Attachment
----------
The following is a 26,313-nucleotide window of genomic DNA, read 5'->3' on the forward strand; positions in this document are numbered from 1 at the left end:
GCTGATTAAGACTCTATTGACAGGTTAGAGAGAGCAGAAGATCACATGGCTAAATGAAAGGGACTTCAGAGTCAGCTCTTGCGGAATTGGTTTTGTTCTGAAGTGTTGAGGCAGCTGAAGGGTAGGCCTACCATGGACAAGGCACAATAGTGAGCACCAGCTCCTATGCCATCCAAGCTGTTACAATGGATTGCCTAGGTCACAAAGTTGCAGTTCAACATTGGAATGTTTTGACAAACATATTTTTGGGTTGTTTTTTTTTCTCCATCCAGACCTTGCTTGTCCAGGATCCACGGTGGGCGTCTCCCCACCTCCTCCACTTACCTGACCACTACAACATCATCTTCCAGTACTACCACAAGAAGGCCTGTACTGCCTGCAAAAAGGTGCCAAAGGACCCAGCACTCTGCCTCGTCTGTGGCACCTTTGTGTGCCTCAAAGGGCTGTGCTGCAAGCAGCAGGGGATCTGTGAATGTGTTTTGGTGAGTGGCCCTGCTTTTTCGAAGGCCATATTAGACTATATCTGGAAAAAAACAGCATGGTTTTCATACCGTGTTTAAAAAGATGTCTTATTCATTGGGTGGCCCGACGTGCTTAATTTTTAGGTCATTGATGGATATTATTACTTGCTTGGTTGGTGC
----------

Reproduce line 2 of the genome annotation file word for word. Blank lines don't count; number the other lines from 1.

GCTGATTAAGACTCTATTGACAGGTTAGAGAGAGCAGAAGATCACATGGCTAAATGAAAGGGACTTCAGAGTCAGCTCTTGCGGAATTGGTTTTGTTCTGAAGTGTTGAGGCAGCTGAAGGGTAGGCCTACCATGGACAAGGCACAATAGTGAGCACCAGCTCCTATGCCATCCAAGCTGTTACAATGGATTGCCTAGGTCACAAAGTTGCAGTTCAACATTGGAATGTTTTGACAAACATATTTTTGGGTTGTTTTTTTTTCTCCATCCAGACCTTGCTTGTCCAGGATCCACGGTGGGCGTCTCCCCACCTCCTCCACTTACCTGACCACTACAACATCATCTTCCAGTACTACCACAAGAAGGCCTGTACTGCCTGCAAAAAGGTGCCAAAGGACCCAGCACTCTGCCTCGTCTGTGGCACCTTTGTGTGCCTCAAAGGGCTGTGCTGCAAGCAGCAGGGGATCTGTGAATGTGTTTTGGTGAGTGGCCCTGCTTTTTCGAAGGCCATATTAGACTATATCTGGAAAAAAACAGCATGGTTTTCATACCGTGTTTAAAAAGATGTCTTATTCATTGGGTGGCCCGACGTGCTTAATTTTTAGGTCATTGATGGATATTATTACTTGCTTGGTTGGTGC